John’s Blog – RC Dirt Bike at Lompoc Valley Race Track

It has been way too long between moto sessions for me with my rc bike but finally, two weeks ago (September 30th) I was able to make it out to the local rc track! Lompoc Valley Race Track is an offroad r/c track located in the small city of Lompoc, California about 40 minutes north of Santa Barbara. Its a community operated track that primarily runs novice, sc truck and 1/8 buggy racing on the first and third Sundays each month. Volunteers maintain the track almost weekly but only race days the track is watered. Check it out on Facebook and and at www.lompocrcclub.com

The dirt on this track is very fine, almost powder like sand that you would find on a river bottom. Track conditions for the Monday I was there were hardpack, dry, and dusty with some bumps so overall it was pretty slippery. Width of track looked about 10 ft across, but I didn’t measure. Current layout goes counter-clockwise where the start straight includes about a 30 ft double table top section the 1/8 buggies can clear, a sweeper turn (blocked off for repair), a pair of small double jumps between a short 180 turn, and then what I would call a triple step-up jump about 4-5ft tall plus 120 degree left turn combination, followed by one small single jump and back around to start straight. Some parts manageable other parts a bit extreme for rc bikes.

My Ryan Villopoto replica Atomik MM450 has the e-gyro in back wheel. Front tire was old rubber and maybe had 70% tread, while the rear tire had maybe 35% tread left. I had the epa for throttle turned down to 75% on my 4800kv 550 stock vmx450 motor and the thottle curve set to exp -6 or so to smooth out low throttle cornering. I do run a big bore shock in rear thanks to Chris Haertel, and when I hit the jumps squarely and on the gass the suspension worked awesome. Huge jumps the bike would bounce once on impact and just continue on. Amazing compared to stock shock and a must for this bike. Front end was a little high on the big jumps but correctable with some brakes applied mid air. My steering servo wasn’t turning as smoothly as I like so not sure how much of a factor that was. I do have the front brake kit installed but I need to swap out the cable with my thicker 1.2mm replacement cable.

Last time I was out to this track was over a year and a half ago when I ran my bike with a mechanical gyro in February 2012. This day at the track I was able to get three batteries of fun in but each time I had something happen. On the first battery the grub screw for front sprocket came loose (the first time that’s happened in 2 years maybe). On my second battery the rear shock cap was loose and all the oil spilled out, but that was my fault as I accidentally loosened it the previous night trying to adjust the spring. On my third battery my rider’s head and the spur gear cover came off. I brought my tool box so my day was saved. The head and spur cover were found afterwards so no lose there.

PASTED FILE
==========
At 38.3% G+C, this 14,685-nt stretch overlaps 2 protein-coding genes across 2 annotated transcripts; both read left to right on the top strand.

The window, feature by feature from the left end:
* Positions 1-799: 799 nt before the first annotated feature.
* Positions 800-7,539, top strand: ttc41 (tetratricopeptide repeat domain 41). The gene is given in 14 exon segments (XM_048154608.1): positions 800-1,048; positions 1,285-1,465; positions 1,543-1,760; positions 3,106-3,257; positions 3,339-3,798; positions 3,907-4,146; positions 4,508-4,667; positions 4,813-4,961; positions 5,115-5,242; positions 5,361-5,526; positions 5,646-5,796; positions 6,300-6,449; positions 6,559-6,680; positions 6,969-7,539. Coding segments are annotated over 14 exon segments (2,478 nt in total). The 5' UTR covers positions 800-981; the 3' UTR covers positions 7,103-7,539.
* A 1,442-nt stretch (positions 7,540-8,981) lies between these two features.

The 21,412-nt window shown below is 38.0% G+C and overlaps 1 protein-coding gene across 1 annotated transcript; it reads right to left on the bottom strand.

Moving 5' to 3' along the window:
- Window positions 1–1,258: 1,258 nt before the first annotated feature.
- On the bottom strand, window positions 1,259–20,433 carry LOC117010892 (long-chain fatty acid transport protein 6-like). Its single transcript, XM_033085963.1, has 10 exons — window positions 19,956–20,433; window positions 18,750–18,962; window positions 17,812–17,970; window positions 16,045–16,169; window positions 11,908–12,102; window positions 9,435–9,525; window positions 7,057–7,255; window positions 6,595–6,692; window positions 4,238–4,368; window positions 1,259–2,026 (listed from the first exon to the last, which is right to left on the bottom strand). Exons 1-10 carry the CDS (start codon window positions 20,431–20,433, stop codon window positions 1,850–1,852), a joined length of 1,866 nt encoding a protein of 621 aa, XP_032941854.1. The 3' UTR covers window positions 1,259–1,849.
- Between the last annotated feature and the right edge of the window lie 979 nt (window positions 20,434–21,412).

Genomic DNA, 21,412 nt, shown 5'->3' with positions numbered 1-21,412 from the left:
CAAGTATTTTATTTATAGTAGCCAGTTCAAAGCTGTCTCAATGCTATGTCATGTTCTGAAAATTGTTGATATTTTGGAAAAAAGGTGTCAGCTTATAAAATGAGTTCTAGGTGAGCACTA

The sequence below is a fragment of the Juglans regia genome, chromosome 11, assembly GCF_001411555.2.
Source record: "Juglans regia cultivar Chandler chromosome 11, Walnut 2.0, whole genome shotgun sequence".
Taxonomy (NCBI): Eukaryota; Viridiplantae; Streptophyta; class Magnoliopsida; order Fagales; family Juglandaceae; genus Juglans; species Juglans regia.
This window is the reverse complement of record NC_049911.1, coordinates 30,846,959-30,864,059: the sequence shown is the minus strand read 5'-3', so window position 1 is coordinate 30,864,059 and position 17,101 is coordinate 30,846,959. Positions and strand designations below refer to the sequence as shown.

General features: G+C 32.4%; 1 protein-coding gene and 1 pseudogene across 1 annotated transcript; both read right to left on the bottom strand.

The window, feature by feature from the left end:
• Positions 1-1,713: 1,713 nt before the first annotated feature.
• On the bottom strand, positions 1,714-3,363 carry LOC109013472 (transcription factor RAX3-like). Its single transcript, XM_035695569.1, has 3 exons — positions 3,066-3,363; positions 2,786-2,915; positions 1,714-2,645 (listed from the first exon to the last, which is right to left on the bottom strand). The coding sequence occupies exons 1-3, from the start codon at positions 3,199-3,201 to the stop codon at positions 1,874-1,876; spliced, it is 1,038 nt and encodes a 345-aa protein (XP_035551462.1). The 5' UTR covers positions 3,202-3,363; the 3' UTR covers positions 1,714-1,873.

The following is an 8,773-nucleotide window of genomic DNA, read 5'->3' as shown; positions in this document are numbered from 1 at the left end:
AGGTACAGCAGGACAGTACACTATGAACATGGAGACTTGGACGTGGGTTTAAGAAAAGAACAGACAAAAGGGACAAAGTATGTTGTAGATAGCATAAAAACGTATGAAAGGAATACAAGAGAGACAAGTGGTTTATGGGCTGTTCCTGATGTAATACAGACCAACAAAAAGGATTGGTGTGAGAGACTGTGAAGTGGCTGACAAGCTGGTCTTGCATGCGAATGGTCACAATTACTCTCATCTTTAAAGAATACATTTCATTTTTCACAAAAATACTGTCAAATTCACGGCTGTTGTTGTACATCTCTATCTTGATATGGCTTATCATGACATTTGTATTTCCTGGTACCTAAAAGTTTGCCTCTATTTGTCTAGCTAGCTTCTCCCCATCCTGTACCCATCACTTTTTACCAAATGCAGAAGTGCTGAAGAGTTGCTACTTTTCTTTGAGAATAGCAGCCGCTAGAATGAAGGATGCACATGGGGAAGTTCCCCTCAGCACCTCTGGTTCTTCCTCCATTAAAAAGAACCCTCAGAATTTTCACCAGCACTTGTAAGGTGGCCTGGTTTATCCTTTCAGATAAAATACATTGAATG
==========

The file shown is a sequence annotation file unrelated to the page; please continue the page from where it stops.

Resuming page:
Primary goal was to make it one lap around entire track without crashing, no matter how slow I did it. First battery was clearly about me getting exercise walking around the track picking up the bike after hitting every single barrier, or launching off a jump at the wrong angle. It was all about just learning what the heck the bike does when I give it too much throttle, or how much steering it takes to get around a corner, or how important lining my jumps were to making a clean landing. Patience was definately needed so bring a lot of it! I wasn’t even sure if I could get around the track so that was a consideration. After some time crashing on first pack, I began to figure things out and started making multiple sections at a time. By the end of my first battery and a lot of walking around, I finally did a full lap! My second battery was similar but I started to pick the speed up and took note of where the bumpy sections of the track were. I didnt do too many full laps but I was trying some more aggressive lines and jumps that the 1/8 buggies can make. I saved the aggressive jumping for the end of the day when a broken bike wouldnt matter as much.

Here are some key points for me having a successful track session:
1) Do some pre track day practice. Make sure you are comfortable making tight corners around predefined markers.
2) Set a goal. For me it was simply to make at least 1 full lap without crashing no matter how slow I was.
3) Square up your bike to the jump face! These bikes get crazy if your off line or trying to correct direction at the face of a jump. On small jumps I did notice I could power thru a bad entry to a jump with more throttle and the bike would straighten out enough to land ok.
4) Avoiding rough sections may conflict with being safe in the middle of the track but it does pay off if you can select your lines. So do a track walk and notice the bumpy sections and where the smooth lines are. A few corners had bumps right in the middle that really messed up the balance of my bike. During a lean the bumps would push on the crashbars causing all sorts of havoc, so just like in motocross, I saw that I was hitting my corners better when I took corners wide for instance, because it was smoother further out.
5) Take video if you can. I attach my Canon powershot to a baseball cap with a 1/4in screw for smooth hands free recording until I get a gopro. Even if you don’t post it on youtube, its great to watch in slow motion what your bike was doing in different situations either by your control or by setup so its gives you good info for next time.

Time to work on my setup for next time. Here’s some pics and video from the day. Hope you like it.

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